The record does not confirm Alexander's contention that Rainey actively represented conflicting interests. The Arkansas Supreme Court reviewed the record and found no indication that Rubens was hampered in cross-examining Fowler. See Alexander v. State, supra, 569 S.W.2d at 109. On habeas corpus review, this factual finding by the state court is presumed correct unless contradicted by convincing evidence. See Sumner v. Mata, 449 U.S. 539, 101 S. Ct. 764, 769, 771, 66 L. Ed. 2d 722 (1981).
Alexander has failed to establish "by convincing evidence that the factual determination of the State court was erroneous." Id. 101 S. Ct. at 771 (citation omitted). Rubens testified at the federal habeas court's hearing after his former client Fowler explicitly waived his attorney-client privilege. Rubens was, therefore, free to specify any way that his past representation of Fowler created an actual conflict with his representation of Alexander. Although able to voice qualms about cross-examining Fowler, Rubens still was unable to articulate any way that his representation of Fowler specifically affected his cross-examination. Moreover, the record reveals that Rubens was not hampered on the cross-examination, during which he repeatedly highlighted Fowler's responsibility for the plan and emphasized that Fowler had struck the first, and perhaps fatal blow. Finally, although Rubens did not make the closing argument, the record demonstrates that his new partner, Rainey, made a vigorous argument highlighting Fowler's instigation of, and primary responsibility for the robbery and murder. Indeed, the forcefulness of Rainey's argument likely persuaded the jury to reject death as the penalty for the crime.4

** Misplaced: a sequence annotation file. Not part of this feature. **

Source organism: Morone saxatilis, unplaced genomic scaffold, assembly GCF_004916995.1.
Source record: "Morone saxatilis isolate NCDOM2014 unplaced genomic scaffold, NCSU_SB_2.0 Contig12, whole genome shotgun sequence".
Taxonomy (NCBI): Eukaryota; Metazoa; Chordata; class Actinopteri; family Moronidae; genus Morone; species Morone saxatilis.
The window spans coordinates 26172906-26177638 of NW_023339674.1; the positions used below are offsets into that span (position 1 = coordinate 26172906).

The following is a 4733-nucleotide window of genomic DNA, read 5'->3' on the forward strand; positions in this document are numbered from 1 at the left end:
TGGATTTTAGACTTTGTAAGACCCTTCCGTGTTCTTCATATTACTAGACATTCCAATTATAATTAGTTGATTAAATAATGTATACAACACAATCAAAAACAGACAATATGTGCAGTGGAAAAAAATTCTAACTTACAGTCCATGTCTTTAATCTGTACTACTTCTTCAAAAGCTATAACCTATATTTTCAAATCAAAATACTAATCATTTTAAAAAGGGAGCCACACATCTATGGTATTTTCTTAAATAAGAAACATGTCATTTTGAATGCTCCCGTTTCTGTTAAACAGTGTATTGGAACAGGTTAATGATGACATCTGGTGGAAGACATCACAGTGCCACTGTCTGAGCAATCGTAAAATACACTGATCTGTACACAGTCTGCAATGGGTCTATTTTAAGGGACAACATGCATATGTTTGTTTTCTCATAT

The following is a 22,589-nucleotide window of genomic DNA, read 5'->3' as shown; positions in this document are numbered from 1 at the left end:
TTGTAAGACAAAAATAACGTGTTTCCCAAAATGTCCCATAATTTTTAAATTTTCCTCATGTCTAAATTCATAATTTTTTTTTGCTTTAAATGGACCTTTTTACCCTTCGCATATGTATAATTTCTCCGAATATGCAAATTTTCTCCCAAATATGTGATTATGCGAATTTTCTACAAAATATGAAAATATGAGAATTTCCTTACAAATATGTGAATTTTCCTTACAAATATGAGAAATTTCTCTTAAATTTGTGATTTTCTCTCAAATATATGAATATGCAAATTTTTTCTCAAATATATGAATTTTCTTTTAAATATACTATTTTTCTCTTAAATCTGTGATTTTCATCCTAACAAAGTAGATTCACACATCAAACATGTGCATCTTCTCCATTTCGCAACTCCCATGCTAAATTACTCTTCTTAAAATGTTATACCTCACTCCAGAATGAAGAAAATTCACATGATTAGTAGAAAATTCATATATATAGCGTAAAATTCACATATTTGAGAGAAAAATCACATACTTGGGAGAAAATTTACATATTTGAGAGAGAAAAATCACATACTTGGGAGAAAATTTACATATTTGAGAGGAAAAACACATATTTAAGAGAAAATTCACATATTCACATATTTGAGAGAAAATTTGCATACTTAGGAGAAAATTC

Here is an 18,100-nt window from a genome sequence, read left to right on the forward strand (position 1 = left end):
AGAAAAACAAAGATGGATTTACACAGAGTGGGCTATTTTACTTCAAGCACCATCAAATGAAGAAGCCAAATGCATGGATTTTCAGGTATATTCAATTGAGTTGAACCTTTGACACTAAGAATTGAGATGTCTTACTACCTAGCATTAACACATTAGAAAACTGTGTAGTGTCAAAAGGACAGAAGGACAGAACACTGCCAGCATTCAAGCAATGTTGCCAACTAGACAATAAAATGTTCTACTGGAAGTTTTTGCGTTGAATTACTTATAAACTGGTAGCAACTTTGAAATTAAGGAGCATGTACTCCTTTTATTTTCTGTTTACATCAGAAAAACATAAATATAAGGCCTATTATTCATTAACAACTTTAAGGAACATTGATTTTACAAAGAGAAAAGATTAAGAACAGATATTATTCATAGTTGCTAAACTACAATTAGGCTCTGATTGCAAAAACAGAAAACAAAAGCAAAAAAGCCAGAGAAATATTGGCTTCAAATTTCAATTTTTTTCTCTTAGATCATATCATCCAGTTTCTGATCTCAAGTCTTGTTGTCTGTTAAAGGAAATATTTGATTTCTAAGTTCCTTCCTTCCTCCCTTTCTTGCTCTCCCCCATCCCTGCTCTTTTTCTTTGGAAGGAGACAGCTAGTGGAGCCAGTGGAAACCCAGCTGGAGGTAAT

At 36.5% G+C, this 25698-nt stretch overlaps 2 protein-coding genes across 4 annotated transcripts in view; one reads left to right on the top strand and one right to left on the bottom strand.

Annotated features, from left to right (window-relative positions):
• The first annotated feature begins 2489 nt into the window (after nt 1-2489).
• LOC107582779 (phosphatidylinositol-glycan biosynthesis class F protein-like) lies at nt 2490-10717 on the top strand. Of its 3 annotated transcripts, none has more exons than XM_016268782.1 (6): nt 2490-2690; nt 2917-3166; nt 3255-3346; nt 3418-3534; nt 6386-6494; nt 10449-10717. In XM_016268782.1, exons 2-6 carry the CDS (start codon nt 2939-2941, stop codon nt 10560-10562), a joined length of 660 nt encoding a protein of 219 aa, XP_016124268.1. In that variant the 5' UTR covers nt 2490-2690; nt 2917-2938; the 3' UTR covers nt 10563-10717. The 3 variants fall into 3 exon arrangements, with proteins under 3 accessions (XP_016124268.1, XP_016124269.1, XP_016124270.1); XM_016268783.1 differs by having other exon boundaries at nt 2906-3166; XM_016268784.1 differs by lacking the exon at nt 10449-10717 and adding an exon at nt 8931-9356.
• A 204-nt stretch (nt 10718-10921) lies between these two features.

B. Inflammatory Remarks.
Alexander argues that the state trial court should have declared a mistrial after discovering that the victim's mother made inflammatory remarks to prospective members of the jury. According to the record, the conversation occurred in the hallway outside the courtroom at 9:30 a. m. Mrs. Flossie Wyrick stated in the presence of three prospective jurors that her son was the victim of the robbery and murder, and that the defendant had shot him. She indicated two places in the face where her son had been shot, adding that it was cold-blooded murder. At the noon recess, after she had been picked for the jury, Mrs. Georgia Richardson informed the court of the incident. At a hearing in the judge's chambers, Mrs. Richardson stated that two other women had been present. Mrs. Wyrick, however, did not think that anybody else overheard the conversation. Neither woman could identify the others present nor say that they had actually been seated on the jury panel. Defense counsel declined the court's offer to have Mr. and Mrs. Wyrick stand before the group of prospective jurors on voir dire if they had spoken with anybody about the case.